Court upholds policy denying religious exemption to vaccines

us exemption to vaccinesCourt upholds policy denying religious exemption to vaccines 2014/06/24 by Dorit Rubinstein Reiss Dorit Rubinstein Reiss47 Comments460Shares4421611      4 VotesLast week the Federal District Court of the Eastern District of New York rejected a claim brought by three plaintiff families against various aspects of New York’s school immunization requirements. The decision did not include any legal innovation: it was completely based on well-established precedent that schools can deny a religious exemption to vaccines. But it offers a chance to reflect on what that precedent is, why it is in place, and what it means for us.The take-home point? Our immunization jurisprudence gives states substantial leeway to protect the public health via vaccination requirements, specifically, in this context, by allowing states to decide whether, and under what conditions, to exempt students from school immunization requirements. But states have to actually use that power to achieve anything. By leaving the floor to the passionate, if passionately wrong, anti-vaccine minority, we are allowing them to undermine the right of the rest of us to be free from preventable diseases.In other words, those who vaccinate need to speak up and make it clear to their elected representatives that they want state law to protect their children – and the community – against outbreaks of preventable diseases. The laws will not enact themselves, and our representatives need to know the public wants this protection, that the public does not want high rates of measles cases or other diseases.Just like the diseases, anti-vaccine legislative successes are preventable. And just like the diseases, doing nothing won’t prevent them. Phillips v. City of New York On June 4, 2014 Judge William F. Kuntz, II granted a motion to dismiss in the case of Phillips v. City of New York. The case actually included three cases, of different types. Two of the cases included children who were unvaccinated since their parents were granted religious exemptions. Their parents were challenging the fact that these unvaccinated children were required, under the statute, to stay home when cases of vaccine preventable diseases arose. The third case, brought by Dina Check on behalf of her daughter, Mary, challenged the denial of a religious exemption to Dina. A lower court found that Check’s reasons for not vaccinating were not, in fact, religious. Dina Check’s explanation of the religious aspects of her decision was:I am requesting this religious exemption because it is my strong belief that all vaccines are made with toxic chemicals that are injected into the bloodstream by vaccination. According to the FDA all vaccines are made with foreign proteins (viruses & bacteria’s), and some vaccines are even made with genetically engineered viral and bacterial materials…. I believe that man is made in God’s image and the injection of toxic chemicals and foreign proteins into the bloodstream is a violation of God’s directive to keep the body, (which is to be treated as a temple), holy and free from impurities…. (Check ex rel. MC v. New York City Dept. of Educ. E.D. N.Y., 2013. Slip Copy, 2013 WL 2181045.)(This case was originally discussed in a prior article.)Unsurprisingly, the court did not find this explanation to be particularly grounded in religious reasons.That, however, was not the basis of the court’s decision. All three plaintiffs were attacking the exclusion of their children from school for lack of vaccination. Their main claims were:Excluding children not vaccinated for religious reasons violates the First Amendment.Excluding unvaccinated children violates their or their parents’ substantive due process rights as protected by the Fourteenth Amendment.Excluding unvaccinated children violates their right to equal protection, also protected by the Fourteenth Amendment.As to the First Amendment claim, the court pointed out that the case of Jacobson v. Massachusetts, 197 U.S. 11, 35-39 (1905) “strongly suggested that religious objectors are not constitutionally exempt from vaccination”, and that New York courts have followed that lead. Indeed: no court in the United States – state or federal – has ever found that a religious exemption is required.A substantive due process claim is a claim that in some circumstances, a state simply cannot take away the right to – in this case – liberty, because the liberty in question is too fundamental. Substantive due process has fallen into some disrepute since the New Deal, and is now used only rarely and for cases that are not related here. The court here found that Jacobson defeats such a claim, saying that “New York’s vaccine program is well within the state’s police power and thus its constitutionality is too well established to require discussion.”The court also found that there is no evidence of discrimination, since there is no evidence of preferring one religion over another or that the plaintiffs are of a protec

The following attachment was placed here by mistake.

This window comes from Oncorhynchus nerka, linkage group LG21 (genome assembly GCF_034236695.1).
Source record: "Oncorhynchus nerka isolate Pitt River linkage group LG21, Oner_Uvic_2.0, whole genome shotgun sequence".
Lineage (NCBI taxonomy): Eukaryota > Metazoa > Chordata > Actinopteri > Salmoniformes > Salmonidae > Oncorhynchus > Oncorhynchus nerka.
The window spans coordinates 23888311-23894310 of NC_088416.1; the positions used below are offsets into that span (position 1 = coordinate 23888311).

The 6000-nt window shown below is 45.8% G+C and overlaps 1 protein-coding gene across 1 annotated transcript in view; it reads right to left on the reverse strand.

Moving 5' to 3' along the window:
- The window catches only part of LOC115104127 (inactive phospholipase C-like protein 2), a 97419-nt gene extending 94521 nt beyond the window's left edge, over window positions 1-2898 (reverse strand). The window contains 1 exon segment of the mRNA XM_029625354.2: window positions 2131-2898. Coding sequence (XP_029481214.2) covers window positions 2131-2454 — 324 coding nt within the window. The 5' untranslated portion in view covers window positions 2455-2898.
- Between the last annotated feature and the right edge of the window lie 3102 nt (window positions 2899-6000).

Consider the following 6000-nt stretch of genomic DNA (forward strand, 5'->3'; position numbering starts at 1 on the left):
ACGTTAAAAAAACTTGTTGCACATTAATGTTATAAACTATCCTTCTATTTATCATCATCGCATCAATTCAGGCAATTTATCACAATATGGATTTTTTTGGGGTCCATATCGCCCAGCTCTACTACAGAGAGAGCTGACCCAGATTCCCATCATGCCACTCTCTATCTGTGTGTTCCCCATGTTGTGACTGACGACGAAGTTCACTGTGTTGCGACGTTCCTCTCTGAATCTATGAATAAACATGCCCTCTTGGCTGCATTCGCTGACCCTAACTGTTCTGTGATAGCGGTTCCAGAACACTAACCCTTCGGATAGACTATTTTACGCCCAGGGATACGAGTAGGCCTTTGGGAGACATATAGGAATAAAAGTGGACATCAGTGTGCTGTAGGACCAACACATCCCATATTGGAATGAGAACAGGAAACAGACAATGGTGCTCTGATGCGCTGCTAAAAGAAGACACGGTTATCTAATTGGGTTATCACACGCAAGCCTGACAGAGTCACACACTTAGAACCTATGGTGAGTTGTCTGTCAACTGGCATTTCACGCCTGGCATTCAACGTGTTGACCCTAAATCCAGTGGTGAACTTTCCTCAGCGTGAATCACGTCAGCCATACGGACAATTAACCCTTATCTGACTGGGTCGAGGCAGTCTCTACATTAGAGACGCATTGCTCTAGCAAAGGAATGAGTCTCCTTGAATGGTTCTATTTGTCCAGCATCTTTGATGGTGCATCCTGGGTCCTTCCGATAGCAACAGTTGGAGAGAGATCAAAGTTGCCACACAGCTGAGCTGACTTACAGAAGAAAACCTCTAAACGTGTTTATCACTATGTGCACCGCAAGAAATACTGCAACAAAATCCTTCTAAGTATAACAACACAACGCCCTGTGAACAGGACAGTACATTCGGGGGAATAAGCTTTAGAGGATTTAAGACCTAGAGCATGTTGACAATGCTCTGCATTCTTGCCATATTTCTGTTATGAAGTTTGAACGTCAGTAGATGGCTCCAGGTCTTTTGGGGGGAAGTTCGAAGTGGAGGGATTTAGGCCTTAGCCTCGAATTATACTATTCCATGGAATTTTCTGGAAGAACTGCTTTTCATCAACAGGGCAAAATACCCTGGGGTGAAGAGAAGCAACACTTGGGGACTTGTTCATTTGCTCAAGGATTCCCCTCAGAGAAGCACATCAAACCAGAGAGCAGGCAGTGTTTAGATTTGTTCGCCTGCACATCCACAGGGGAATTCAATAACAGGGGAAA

Source: Court upholds policy denying religious exemption to vaccines

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